The commerce and industry ministry will soon come out with the standard operating procedure (SOP) for clearance of foreign investments proposals as the government has abolished the FIPB.
The commerce and industry ministry will soon come out with the standard operating procedure (SOP) for clearance of foreign investments proposals as the government has abolished the FIPB. The Department of Industrial Policy and Promotion (DIPP) has prepared a draft SOP and is circulating it to different departments including the economic affairs for their views. “Within seven to ten days, we will release the procedure. Now the FIPB portal would be linked with the e-biz portal. We have set timelines for all the steps such as number of days for sending comments and giving security clearance,” a senior ministry official said. Last month, India scrapped the 25-year old Foreign Investment Promotion Board (FIPB) as it looks to attract more FDI by providing quick approvals under a single-window clearance system.
The finance ministry had recently stated that the DIPP, in consultation with the administrative ministry, would come out with detailed guidelines for processing of the FDI proposals and ensuring a consistency of treatment and uniformity of approach. It also said that FDI proposals would be cleared within 60 days of the application. While FDI approval decisions in majority of the sectors have been relegated to concerned ministries, those relating to private security agencies would be decided by the Ministry of Home Affairs.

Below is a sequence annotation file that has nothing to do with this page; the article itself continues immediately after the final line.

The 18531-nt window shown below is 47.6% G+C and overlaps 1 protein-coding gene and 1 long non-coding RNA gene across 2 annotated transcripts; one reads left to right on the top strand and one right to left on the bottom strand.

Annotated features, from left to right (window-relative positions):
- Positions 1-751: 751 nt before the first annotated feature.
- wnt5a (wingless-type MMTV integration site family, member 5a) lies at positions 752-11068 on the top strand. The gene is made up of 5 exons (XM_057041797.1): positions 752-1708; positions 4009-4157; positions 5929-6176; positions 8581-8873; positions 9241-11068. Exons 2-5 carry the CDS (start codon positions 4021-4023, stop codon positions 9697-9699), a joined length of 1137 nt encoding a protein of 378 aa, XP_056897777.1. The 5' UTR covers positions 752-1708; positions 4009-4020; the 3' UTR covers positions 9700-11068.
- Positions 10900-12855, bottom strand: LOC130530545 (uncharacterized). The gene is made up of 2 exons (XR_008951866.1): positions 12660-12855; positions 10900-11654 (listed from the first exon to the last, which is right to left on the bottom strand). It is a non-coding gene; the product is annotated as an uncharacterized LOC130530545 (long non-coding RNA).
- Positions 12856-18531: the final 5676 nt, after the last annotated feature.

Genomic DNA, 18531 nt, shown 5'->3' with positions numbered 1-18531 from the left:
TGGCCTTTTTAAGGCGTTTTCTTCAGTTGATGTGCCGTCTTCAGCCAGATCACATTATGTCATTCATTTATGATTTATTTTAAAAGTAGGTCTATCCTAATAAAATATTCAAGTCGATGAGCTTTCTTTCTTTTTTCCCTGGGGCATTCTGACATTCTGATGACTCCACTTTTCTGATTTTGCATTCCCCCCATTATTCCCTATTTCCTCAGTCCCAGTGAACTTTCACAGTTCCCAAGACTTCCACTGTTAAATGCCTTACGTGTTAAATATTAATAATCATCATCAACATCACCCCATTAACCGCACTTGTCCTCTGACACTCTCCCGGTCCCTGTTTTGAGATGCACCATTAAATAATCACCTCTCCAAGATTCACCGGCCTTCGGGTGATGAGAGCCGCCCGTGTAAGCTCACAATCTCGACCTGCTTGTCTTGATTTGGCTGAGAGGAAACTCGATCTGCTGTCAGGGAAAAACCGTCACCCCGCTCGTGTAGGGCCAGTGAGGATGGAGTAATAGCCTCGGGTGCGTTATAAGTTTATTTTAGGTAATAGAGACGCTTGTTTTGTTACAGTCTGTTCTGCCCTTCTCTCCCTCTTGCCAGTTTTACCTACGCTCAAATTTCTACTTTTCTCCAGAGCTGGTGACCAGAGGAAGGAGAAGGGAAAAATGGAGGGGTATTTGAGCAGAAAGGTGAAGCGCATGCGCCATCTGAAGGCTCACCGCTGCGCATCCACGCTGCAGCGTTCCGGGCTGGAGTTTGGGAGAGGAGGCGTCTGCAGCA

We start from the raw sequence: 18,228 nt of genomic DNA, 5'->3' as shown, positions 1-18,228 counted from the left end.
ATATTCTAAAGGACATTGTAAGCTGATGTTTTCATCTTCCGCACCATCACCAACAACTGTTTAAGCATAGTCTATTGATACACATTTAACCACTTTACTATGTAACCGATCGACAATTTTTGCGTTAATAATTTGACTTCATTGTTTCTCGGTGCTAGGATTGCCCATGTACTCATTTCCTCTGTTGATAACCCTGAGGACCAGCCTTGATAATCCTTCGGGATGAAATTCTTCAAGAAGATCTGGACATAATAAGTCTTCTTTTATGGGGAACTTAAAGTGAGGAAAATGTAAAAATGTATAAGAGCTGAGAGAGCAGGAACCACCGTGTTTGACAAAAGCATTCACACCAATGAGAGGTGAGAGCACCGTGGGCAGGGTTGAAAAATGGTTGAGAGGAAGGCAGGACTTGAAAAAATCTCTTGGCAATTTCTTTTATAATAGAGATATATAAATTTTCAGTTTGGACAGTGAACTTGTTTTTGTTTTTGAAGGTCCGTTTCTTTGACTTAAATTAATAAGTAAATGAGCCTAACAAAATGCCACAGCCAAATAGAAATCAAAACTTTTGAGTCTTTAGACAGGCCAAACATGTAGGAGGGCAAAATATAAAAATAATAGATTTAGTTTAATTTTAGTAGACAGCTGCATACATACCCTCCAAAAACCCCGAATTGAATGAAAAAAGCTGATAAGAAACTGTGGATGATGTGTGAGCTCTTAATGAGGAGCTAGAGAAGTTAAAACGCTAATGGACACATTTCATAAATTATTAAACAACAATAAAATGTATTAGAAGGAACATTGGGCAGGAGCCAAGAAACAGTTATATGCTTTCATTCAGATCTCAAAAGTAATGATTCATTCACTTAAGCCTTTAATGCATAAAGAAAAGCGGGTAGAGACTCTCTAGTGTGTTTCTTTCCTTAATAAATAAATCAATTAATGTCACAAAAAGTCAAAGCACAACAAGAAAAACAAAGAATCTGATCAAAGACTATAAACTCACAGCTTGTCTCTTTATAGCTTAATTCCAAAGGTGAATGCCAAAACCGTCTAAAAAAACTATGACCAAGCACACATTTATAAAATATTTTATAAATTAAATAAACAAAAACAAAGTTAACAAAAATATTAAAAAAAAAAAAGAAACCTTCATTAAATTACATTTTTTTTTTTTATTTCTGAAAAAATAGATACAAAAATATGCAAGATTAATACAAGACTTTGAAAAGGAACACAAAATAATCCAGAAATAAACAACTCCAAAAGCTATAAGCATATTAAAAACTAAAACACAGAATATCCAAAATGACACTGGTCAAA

The Department of Economic Affairs (DEA) will clear proposals of financial services which are not regulated by a regulator or where there is more than one regulator or there is a doubt about the regulator. Any proposal in banks will be looked by the Department of Financial Services.
A joint quarterly review meeting will be undertaken by a committee co-chaired by the DEA and DIPP Secretary on pendency of proposals with the government. Currently, about 91-95 per cent of FDI is coming through the automatic route and only 11 sectors, including defence and retail trading, require the government approval for FDI. Inflow of foreign direct investment into India increased by 9 per cent to $43.48 billion in 2016-17.